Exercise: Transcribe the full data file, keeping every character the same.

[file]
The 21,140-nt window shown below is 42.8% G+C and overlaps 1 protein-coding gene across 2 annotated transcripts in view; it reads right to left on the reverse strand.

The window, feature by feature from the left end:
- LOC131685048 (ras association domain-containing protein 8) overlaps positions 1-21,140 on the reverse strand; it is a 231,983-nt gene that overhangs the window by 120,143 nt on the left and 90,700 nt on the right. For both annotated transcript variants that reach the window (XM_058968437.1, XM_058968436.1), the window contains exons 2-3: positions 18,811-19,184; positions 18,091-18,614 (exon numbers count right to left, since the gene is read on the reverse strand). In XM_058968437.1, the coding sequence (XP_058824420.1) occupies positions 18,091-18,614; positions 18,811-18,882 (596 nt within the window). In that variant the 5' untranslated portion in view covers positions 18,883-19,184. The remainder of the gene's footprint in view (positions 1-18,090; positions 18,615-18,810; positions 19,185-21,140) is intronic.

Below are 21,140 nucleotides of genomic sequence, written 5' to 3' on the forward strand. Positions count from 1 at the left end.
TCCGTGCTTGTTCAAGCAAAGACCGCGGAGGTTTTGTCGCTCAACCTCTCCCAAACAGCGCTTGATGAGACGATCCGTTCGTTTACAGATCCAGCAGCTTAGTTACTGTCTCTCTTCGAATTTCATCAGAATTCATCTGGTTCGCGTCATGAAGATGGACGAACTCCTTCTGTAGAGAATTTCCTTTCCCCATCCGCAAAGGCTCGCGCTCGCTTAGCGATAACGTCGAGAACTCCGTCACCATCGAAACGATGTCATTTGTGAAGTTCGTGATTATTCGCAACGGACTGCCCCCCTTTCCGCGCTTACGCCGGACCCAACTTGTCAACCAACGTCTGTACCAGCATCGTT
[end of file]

The 21,140-nt window shown below is 42.8% G+C and overlaps 1 protein-coding gene across 2 annotated transcripts in view; it reads right to left on the reverse strand.

The window, feature by feature from the left end:
- LOC131685048 (ras association domain-containing protein 8) overlaps positions 1-21,140 on the reverse strand; it is a 231,983-nt gene that overhangs the window by 120,143 nt on the left and 90,700 nt on the right. For both annotated transcript variants that reach the window (XM_058968437.1, XM_058968436.1), the window contains exons 2-3: positions 18,811-19,184; positions 18,091-18,614 (exon numbers count right to left, since the gene is read on the reverse strand). In XM_058968437.1, the coding sequence (XP_058824420.1) occupies positions 18,091-18,614; positions 18,811-18,882 (596 nt within the window). In that variant the 5' untranslated portion in view covers positions 18,883-19,184. The remainder of the gene's footprint in view (positions 1-18,090; positions 18,615-18,810; positions 19,185-21,140) is intronic.

Below are 21,140 nucleotides of genomic sequence, written 5' to 3' on the forward strand. Positions count from 1 at the left end.
TCCGTGCTTGTTCAAGCAAAGACCGCGGAGGTTTTGTCGCTCAACCTCTCCCAAACAGCGCTTGATGAGACGATCCGTTCGTTTACAGATCCAGCAGCTTAGTTACTGTCTCTCTTCGAATTTCATCAGAATTCATCTGGTTCGCGTCATGAAGATGGACGAACTCCTTCTGTAGAGAATTTCCTTTCCCCATCCGCAAAGGCTCGCGCTCGCTTAGCGATAACGTCGAGAACTCCGTCACCATCGAAACGATGTCATTTGTGAAGTTCGTGATTATTCGCAACGGACTGCCCCCCTTTCCGCGCTTACGCCGGACCCAACTTGTCAACCAACGTCTGTACCAGCATCGTT